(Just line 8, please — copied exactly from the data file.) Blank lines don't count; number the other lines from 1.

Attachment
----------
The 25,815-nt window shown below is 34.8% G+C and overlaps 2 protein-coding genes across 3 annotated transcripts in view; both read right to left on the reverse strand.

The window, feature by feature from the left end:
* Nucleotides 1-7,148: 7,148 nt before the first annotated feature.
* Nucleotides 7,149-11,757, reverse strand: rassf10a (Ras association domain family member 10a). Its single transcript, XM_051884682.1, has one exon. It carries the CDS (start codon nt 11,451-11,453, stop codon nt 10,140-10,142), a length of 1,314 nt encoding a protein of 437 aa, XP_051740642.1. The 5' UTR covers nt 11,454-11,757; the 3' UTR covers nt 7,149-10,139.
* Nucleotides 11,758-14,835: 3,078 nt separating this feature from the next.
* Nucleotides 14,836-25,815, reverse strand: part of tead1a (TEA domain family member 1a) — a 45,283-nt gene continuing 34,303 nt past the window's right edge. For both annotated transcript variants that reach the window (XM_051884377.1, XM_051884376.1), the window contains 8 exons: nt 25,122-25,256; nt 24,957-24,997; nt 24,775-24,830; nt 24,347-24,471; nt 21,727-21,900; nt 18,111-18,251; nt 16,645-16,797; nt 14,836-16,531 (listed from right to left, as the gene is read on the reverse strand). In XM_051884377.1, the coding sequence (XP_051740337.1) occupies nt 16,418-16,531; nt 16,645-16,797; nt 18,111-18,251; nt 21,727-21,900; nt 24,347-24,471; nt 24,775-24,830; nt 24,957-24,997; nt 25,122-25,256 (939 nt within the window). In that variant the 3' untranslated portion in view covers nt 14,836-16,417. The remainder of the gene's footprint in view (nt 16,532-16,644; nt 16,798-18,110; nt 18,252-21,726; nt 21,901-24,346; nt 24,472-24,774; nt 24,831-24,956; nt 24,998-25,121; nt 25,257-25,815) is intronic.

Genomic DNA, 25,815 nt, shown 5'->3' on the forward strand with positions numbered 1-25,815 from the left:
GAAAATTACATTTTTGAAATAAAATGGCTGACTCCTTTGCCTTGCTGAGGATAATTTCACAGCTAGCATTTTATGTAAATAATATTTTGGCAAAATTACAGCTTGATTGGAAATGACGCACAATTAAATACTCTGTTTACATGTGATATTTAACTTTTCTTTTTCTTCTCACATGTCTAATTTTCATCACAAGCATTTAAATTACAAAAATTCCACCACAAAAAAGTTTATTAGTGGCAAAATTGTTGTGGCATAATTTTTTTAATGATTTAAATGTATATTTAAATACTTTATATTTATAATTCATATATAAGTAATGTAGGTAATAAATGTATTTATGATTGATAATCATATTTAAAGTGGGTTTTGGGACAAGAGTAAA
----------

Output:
GAAAATTACATTTTTGAAATAAAATGGCTGACTCCTTTGCCTTGCTGAGGATAATTTCACAGCTAGCATTTTATGTAAATAATATTTTGGCAAAATTACAGCTTGATTGGAAATGACGCACAATTAAATACTCTGTTTACATGTGATATTTAACTTTTCTTTTTCTTCTCACATGTCTAATTTTCATCACAAGCATTTAAATTACAAAAATTCCACCACAAAAAAGTTTATTAGTGGCAAAATTGTTGTGGCATAATTTTTTTAATGATTTAAATGTATATTTAAATACTTTATATTTATAATTCATATATAAGTAATGTAGGTAATAAATGTATTTATGATTGATAATCATATTTAAAGTGGGTTTTGGGACAAGAGTAAA